Just now, something serendipitous happened to come my way. I found the above letter which I'd written to the editor of The Commercial Appeal while living in Memphis that summer. They'd run a syndicated column by Cal Thomas who was pontificating on the benefits Oliver North might bring to the U.S. Senate should he win the senatorial election in Virginia. This letter was my college-grad-know-it-all outrage. The Commercial Appeal ran it right away. It was the first time I'd ever seen something I'd written in print.


Two things stuck me upon finding this paper: (1) in the lower left hand corner of the page you can see I'm making a song list for an all-Allman Brothers mix tape; and (2) in the upper right hand corner, you can see me jotting down the information for my apartment hunting trip to New York. The '327' was the room number I was to meet people at Andersen's office on the '15th' at 'noon'.


I didn't find an apartment that weekend. I went out drinking with my cousin, strategically assisted with the midtown hotel room. A few weeks later, my cousin found an apartment for us and it would become my home until 2000. 2000 was also the last time I'd go Memphis. My parents moved away and so I've never had a reason to go back.


But I like this looking at this letter. There I was between two polar opposite identities. One moment, I was sitting in my parents home, playing guitar along with an Allman Brothers CD. Seconds later, with the same piece of paper, I was planning a trip to New York City to become that magnanimous new self. In between these things, I suppose I found time to voice convenient outrage.


Saturday, December 20, 2008

The Curious Mr. Nagel



Several years ago I had a job at the now bankrupt and extinct Lehman Brothers. For a fair amount of time, I'd tolerably toiled for Mother Lehman and done relatively well. Towards the end of my tenure however, I started working for their subsidiary, Neuberger Berman. Neuberger was a company whose leaders submitted themselves to be sold to Lehman and then later cashed out and split town. The Neuberger they left behind was filled with people who despised Lehman and often blamed me, an outsider, for all their ills. I hated that place and as a consequence I was lousy at my job.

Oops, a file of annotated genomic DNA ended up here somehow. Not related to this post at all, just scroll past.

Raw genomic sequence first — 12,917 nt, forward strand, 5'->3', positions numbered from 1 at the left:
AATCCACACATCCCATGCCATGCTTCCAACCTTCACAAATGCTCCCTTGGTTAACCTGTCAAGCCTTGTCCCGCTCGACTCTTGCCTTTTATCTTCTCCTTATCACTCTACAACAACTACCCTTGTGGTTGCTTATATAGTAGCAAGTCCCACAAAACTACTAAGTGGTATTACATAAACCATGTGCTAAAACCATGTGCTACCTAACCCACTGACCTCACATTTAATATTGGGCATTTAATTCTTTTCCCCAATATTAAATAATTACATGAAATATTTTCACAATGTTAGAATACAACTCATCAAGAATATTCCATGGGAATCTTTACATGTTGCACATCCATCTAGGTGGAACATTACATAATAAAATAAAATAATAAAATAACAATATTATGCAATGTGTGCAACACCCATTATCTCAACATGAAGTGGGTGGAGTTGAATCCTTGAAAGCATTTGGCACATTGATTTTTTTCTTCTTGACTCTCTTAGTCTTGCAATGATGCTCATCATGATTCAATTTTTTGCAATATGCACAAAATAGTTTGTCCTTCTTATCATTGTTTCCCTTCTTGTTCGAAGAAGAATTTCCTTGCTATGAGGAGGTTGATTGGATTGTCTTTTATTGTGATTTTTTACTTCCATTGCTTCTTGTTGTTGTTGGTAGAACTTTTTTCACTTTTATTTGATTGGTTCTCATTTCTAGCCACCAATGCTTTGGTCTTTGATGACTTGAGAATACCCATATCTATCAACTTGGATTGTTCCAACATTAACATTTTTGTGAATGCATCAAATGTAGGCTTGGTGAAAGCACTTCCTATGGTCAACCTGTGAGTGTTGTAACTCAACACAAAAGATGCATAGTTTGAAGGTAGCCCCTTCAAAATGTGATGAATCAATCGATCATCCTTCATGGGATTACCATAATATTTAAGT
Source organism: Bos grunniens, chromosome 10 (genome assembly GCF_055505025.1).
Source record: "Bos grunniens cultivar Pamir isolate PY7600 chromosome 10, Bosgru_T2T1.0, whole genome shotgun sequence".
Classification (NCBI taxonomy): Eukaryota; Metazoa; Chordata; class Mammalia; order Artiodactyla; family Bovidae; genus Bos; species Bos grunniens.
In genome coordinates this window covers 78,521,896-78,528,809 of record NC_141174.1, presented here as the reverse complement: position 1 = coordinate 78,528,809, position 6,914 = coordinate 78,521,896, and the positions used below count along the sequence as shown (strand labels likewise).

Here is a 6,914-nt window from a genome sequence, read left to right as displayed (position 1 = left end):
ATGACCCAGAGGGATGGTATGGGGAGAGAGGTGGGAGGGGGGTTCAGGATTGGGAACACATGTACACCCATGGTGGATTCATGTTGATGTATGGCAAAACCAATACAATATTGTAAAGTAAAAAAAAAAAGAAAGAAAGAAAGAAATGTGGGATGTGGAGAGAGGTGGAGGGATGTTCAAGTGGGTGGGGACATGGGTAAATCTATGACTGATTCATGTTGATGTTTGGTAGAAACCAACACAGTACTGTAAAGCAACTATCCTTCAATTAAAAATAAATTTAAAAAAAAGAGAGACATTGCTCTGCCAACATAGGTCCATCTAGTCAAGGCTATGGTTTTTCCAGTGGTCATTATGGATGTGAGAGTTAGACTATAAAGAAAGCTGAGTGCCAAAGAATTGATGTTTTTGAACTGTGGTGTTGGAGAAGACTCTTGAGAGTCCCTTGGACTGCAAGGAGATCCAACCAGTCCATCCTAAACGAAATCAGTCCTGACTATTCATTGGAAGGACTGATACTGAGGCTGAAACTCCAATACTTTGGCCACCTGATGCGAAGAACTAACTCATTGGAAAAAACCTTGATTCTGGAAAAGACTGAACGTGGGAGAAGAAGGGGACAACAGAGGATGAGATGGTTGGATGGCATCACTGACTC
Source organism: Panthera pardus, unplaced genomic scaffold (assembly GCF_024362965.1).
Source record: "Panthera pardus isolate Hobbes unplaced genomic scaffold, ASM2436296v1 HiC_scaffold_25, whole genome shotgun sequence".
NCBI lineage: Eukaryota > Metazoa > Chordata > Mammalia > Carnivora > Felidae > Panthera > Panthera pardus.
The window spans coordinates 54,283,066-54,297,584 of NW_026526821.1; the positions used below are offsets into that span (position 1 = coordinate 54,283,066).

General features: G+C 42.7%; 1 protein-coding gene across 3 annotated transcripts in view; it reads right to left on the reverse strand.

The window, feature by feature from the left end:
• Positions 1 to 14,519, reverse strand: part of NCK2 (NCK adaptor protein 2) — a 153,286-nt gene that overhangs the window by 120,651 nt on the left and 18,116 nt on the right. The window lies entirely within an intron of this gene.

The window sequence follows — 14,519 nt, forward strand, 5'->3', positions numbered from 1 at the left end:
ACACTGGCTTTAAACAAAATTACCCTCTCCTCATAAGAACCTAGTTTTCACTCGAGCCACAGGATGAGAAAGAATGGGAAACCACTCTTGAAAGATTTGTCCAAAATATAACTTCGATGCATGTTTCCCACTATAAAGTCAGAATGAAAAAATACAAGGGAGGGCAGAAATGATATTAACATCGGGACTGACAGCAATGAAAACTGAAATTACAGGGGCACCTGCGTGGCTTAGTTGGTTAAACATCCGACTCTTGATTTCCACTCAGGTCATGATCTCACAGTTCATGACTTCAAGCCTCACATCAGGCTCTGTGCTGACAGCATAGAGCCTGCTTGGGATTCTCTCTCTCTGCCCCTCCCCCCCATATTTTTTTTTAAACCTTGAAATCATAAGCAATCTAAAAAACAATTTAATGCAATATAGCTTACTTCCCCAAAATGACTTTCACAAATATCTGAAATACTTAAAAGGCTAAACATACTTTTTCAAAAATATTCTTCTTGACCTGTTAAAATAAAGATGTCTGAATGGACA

Towards the end of this career disaster, I took refuge in the hidden perk of Lehman's sponsorship of the Museum of Modern Art. As an employee, I got free admission. I'd often go there on my lunch break. Incongruously, I'd become a Lehman Brothers vice-president and visiting museums during lunch was something Lehman VP's simply did not do. Really, eating lunch was questionable.

One day, I snuck into MoMA to find that an enormous retrospective exhibit of Edvard Munch's work had opened. Knowing only 'The Scream', I was ignorant of his massive accomplishments. I was instantly drawn in by the way Munch could dissect the tantamount pillars of humanity: birth and death, love and sex, loneliness and jealousy.

I was needing this experience. My life had suddenly become defined by a job I hated in an industry I didn't understand in a place that didn't want me. Munch transported me away from all that and reminded me that my life should be defined by birth, death, love, sex, loneliness and jealousy. I would go back again and again to that exhibit as I grew further detached from my flailing, failing career at Lehman.

I would find this copy of Knut Hamsun's Mysteries at the Stamford Public Library's used book shop a year after I'd left Mother Lehman. In as much as I was happy to be away from Lehman, there I was again taking another subversive lunch break, only to find Munch once again, now on this cover.